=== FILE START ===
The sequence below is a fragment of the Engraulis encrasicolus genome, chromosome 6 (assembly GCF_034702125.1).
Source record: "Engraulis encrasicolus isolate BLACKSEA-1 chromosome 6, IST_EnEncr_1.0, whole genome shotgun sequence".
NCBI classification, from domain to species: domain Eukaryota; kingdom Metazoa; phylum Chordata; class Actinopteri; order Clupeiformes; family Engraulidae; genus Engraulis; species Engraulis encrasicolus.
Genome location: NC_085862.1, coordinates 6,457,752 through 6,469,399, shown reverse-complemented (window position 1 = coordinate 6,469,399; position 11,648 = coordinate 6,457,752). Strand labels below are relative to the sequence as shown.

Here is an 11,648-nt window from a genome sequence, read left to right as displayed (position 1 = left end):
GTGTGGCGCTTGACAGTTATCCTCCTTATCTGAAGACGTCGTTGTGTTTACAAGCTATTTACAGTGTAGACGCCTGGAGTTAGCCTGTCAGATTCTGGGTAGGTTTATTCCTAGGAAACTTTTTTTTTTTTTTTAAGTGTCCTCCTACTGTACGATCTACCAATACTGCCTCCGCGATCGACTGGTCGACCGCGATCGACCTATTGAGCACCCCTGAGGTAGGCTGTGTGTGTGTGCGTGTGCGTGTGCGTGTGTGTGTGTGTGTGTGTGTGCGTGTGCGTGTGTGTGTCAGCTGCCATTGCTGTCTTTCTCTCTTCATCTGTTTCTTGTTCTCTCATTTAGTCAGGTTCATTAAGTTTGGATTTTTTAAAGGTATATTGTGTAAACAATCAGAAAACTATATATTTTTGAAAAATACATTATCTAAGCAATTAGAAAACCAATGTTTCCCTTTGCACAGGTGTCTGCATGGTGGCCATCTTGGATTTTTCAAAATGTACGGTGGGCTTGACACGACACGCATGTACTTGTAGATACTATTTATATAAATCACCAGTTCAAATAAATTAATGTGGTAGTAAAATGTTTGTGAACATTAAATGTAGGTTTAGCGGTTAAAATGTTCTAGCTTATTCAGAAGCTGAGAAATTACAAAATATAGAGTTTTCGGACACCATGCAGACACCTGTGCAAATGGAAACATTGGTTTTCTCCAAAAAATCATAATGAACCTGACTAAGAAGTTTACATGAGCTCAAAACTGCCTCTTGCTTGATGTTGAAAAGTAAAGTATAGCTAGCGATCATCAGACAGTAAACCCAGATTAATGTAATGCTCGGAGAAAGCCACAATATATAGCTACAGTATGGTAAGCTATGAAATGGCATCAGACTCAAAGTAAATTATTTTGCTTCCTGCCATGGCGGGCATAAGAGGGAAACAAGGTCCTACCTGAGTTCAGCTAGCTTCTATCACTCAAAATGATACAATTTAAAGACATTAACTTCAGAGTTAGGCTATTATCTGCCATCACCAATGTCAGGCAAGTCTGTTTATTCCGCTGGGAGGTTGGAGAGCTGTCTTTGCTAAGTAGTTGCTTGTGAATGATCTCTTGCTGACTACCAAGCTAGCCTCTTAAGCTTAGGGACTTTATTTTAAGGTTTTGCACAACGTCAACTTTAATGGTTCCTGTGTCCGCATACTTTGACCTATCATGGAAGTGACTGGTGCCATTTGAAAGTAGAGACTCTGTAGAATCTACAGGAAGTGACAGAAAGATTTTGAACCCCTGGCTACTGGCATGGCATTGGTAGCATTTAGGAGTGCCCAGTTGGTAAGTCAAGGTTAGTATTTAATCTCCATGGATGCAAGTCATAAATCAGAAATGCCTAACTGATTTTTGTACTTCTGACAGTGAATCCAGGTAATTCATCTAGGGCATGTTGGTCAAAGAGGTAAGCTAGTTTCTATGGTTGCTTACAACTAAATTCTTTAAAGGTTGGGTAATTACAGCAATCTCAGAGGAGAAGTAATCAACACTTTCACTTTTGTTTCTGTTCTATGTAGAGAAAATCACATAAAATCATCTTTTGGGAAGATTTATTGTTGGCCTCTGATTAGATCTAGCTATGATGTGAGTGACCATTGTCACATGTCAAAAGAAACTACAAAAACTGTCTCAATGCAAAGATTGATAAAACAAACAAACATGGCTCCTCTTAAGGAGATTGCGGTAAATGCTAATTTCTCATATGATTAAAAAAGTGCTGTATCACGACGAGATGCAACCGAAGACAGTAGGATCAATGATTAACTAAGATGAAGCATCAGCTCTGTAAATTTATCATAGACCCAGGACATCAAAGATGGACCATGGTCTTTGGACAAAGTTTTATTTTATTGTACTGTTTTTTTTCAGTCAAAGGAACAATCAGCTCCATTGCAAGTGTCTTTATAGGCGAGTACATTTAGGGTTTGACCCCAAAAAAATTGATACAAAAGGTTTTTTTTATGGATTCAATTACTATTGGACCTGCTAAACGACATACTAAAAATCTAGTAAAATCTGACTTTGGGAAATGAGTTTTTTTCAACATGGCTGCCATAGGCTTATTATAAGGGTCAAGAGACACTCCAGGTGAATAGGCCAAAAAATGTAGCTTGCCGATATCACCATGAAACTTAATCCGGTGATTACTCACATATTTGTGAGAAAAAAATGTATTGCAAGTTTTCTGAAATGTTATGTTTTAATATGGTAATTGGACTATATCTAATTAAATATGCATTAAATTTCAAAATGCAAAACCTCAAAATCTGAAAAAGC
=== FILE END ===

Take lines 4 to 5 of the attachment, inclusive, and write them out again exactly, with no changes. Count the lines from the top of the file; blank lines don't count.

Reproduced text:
Genome location: NC_085862.1, coordinates 6,457,752 through 6,469,399, shown reverse-complemented (window position 1 = coordinate 6,469,399; position 11,648 = coordinate 6,457,752). Strand labels below are relative to the sequence as shown.

Here is an 11,648-nt window from a genome sequence, read left to right as displayed (position 1 = left end):